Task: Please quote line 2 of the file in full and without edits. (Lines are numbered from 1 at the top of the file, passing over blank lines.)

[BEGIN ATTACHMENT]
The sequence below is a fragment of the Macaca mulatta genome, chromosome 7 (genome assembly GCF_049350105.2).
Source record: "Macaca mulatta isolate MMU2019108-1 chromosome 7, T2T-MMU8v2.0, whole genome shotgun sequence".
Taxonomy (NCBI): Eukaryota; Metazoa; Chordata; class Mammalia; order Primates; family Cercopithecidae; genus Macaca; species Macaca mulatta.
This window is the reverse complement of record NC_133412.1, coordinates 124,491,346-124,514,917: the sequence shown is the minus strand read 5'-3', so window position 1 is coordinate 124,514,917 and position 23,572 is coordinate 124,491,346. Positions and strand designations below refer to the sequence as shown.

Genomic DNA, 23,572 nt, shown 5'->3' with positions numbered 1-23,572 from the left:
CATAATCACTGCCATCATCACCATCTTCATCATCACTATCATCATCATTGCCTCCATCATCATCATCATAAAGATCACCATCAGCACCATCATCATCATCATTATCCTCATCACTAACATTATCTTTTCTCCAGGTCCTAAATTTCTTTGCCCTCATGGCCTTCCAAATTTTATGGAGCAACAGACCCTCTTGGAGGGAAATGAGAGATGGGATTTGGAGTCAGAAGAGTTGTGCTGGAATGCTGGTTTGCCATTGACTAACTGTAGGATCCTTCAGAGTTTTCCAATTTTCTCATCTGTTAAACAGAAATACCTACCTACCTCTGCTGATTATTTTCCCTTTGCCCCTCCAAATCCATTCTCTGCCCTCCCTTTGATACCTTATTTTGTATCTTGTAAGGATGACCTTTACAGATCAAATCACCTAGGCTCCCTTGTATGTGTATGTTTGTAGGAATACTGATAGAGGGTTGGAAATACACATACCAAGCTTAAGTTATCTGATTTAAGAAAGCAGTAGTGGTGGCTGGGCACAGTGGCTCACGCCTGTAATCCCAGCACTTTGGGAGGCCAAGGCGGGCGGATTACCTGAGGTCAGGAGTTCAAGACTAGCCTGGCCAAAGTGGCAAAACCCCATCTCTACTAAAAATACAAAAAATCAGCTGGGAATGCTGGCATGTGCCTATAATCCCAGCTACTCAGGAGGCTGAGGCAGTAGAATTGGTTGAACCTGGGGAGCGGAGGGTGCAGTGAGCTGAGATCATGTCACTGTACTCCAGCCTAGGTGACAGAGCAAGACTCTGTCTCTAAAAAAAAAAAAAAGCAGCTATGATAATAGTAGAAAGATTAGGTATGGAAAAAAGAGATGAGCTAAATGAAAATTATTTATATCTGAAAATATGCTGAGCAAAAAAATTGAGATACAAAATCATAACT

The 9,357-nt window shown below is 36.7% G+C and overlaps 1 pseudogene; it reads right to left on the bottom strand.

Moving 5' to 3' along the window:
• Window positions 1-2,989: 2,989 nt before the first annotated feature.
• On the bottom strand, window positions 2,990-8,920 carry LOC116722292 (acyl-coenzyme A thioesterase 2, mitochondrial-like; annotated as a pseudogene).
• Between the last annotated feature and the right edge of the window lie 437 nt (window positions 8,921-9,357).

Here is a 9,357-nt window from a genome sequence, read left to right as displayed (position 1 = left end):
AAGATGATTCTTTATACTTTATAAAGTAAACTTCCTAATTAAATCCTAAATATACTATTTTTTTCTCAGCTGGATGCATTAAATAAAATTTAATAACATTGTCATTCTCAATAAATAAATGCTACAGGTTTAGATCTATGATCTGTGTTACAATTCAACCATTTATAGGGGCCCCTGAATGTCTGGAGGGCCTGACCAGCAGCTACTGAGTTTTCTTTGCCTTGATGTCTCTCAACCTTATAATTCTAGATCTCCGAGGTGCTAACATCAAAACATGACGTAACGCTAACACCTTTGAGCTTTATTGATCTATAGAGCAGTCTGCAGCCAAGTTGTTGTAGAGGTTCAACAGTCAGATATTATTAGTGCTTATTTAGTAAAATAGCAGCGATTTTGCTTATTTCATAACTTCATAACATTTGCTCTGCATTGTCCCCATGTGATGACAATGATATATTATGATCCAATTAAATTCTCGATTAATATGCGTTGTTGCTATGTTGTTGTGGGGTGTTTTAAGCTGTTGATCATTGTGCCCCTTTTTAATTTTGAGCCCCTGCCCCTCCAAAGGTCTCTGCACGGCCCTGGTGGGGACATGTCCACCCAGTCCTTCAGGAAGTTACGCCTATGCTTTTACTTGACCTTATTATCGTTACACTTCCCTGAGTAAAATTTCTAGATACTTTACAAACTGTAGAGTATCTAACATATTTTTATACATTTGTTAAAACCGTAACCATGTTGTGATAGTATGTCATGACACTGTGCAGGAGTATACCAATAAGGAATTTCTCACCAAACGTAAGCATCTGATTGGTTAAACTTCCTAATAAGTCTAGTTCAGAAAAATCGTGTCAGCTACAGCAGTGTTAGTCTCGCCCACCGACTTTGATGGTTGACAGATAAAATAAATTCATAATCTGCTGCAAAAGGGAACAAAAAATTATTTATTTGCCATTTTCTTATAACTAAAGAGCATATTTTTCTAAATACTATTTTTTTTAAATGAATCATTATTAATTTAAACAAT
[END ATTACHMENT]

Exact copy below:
Source record: "Macaca mulatta isolate MMU2019108-1 chromosome 7, T2T-MMU8v2.0, whole genome shotgun sequence".